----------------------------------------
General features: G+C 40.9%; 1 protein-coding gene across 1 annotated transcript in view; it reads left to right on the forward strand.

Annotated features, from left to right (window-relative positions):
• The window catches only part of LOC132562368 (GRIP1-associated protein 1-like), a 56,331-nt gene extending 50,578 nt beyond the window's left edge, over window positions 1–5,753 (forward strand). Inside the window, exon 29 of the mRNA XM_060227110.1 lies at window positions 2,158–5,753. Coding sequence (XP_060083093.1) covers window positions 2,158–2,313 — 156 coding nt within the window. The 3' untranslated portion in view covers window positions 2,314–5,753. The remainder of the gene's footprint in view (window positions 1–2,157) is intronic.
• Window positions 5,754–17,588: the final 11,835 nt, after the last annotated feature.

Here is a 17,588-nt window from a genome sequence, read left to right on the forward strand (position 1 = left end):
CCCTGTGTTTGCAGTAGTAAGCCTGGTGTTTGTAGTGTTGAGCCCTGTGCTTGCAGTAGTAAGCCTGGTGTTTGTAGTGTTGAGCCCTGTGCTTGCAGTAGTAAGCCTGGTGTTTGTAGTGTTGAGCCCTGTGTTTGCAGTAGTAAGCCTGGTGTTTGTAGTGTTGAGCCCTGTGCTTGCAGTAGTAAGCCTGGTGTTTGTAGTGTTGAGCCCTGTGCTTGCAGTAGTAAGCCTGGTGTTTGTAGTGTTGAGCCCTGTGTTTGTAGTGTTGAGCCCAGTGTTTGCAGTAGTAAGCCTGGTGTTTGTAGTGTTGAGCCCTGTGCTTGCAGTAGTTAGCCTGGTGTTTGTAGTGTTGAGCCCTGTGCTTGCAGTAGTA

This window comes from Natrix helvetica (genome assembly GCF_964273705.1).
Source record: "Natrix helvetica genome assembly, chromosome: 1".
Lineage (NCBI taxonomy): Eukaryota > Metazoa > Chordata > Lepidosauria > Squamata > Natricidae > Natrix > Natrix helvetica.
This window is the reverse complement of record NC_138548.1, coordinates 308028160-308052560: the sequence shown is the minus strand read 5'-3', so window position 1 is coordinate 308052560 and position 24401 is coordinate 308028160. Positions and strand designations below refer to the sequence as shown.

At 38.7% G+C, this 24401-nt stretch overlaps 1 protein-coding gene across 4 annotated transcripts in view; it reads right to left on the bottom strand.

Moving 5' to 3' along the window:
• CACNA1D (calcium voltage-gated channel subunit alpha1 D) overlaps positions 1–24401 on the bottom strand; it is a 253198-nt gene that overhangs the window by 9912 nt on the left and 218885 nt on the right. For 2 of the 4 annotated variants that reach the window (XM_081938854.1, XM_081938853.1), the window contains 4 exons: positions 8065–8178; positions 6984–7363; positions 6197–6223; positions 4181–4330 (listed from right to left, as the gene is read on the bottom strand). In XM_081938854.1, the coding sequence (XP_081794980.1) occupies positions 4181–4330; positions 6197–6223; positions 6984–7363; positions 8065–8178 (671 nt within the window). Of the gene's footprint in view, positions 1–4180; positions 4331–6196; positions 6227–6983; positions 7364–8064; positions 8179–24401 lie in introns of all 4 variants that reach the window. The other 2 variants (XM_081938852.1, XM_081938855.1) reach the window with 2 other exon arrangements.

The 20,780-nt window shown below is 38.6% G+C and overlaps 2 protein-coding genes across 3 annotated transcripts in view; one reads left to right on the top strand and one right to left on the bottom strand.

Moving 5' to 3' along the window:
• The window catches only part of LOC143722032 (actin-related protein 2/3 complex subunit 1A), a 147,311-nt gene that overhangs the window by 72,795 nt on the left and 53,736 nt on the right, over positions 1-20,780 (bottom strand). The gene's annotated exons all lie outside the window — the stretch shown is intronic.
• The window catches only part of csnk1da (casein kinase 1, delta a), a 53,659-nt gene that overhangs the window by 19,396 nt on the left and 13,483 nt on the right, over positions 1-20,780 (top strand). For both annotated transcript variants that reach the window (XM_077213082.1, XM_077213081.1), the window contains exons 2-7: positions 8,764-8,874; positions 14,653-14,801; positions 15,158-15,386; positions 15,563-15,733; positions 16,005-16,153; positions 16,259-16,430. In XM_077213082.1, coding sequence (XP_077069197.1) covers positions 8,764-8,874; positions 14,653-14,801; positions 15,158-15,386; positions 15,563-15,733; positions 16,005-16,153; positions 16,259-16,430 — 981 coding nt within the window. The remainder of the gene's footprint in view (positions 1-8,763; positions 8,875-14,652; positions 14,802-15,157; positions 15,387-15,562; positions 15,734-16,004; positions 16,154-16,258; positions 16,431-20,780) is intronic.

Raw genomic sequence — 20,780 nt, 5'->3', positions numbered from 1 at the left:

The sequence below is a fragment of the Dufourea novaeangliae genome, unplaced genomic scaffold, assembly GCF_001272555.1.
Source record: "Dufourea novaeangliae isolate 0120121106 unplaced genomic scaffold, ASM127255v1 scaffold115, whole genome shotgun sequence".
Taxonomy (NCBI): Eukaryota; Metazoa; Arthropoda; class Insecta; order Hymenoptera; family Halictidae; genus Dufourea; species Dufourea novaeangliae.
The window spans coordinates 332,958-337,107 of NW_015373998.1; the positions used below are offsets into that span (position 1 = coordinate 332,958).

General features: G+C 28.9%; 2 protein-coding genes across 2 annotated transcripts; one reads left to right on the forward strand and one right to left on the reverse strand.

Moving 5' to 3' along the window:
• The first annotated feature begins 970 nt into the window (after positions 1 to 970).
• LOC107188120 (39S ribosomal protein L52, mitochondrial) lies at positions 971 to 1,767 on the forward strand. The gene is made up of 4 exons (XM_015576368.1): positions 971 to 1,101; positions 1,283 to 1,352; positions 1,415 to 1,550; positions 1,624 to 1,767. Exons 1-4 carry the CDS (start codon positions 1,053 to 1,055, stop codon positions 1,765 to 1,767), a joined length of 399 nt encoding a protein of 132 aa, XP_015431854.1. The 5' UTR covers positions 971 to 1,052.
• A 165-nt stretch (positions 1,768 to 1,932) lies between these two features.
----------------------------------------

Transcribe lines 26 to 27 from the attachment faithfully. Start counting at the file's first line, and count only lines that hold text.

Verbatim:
• LOC107188120 (39S ribosomal protein L52, mitochondrial) lies at positions 971 to 1,767 on the forward strand. The gene is made up of 4 exons (XM_015576368.1): positions 971 to 1,101; positions 1,283 to 1,352; positions 1,415 to 1,550; positions 1,624 to 1,767. Exons 1-4 carry the CDS (start codon positions 1,053 to 1,055, stop codon positions 1,765 to 1,767), a joined length of 399 nt encoding a protein of 132 aa, XP_015431854.1. The 5' UTR covers positions 971 to 1,052.
• A 165-nt stretch (positions 1,768 to 1,932) lies between these two features.